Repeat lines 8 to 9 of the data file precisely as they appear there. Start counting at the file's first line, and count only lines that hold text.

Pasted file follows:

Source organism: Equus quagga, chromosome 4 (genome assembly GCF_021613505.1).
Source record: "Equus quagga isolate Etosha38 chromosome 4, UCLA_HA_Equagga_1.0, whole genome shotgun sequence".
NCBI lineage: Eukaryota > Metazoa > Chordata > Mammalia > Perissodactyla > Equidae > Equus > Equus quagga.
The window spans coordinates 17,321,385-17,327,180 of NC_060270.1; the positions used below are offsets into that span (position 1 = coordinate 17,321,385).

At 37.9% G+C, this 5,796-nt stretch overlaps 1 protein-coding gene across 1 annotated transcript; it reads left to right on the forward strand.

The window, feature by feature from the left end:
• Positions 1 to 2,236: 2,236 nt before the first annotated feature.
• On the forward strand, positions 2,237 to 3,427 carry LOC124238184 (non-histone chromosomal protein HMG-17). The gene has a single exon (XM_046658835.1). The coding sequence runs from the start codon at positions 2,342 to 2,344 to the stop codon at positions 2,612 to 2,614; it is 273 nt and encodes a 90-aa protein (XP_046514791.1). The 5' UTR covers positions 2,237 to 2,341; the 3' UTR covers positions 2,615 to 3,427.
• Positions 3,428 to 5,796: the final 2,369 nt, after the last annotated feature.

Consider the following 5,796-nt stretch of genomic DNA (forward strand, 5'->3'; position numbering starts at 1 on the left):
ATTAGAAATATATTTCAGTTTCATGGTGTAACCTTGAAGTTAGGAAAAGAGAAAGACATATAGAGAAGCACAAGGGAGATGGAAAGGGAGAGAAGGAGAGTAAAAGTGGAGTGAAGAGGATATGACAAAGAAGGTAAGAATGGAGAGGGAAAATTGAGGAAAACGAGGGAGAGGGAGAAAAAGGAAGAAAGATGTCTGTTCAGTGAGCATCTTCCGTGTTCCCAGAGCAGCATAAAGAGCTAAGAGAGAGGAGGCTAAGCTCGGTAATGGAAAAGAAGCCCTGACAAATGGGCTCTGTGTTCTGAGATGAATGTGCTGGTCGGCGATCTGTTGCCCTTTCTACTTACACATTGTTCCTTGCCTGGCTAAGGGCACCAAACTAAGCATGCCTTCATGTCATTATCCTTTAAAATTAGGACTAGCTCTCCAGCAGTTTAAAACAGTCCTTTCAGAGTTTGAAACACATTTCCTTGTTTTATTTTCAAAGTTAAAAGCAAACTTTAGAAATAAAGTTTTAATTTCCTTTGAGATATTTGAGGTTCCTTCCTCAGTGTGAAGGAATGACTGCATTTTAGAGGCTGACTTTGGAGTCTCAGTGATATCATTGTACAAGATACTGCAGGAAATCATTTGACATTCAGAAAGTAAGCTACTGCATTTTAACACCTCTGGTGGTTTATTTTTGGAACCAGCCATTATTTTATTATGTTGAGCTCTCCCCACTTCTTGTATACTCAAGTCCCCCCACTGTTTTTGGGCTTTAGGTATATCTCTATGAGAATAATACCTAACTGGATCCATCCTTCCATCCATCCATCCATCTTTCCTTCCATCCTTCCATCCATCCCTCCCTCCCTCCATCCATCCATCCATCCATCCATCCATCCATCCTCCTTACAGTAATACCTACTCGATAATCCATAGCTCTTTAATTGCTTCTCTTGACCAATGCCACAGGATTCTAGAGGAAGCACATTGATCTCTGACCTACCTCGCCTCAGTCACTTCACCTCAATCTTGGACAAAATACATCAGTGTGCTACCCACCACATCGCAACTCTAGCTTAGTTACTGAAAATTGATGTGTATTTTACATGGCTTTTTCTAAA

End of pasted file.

• On the forward strand, positions 2,237 to 3,427 carry LOC124238184 (non-histone chromosomal protein HMG-17). The gene has a single exon (XM_046658835.1). The coding sequence runs from the start codon at positions 2,342 to 2,344 to the stop codon at positions 2,612 to 2,614; it is 273 nt and encodes a 90-aa protein (XP_046514791.1). The 5' UTR covers positions 2,237 to 2,341; the 3' UTR covers positions 2,615 to 3,427.
• Positions 3,428 to 5,796: the final 2,369 nt, after the last annotated feature.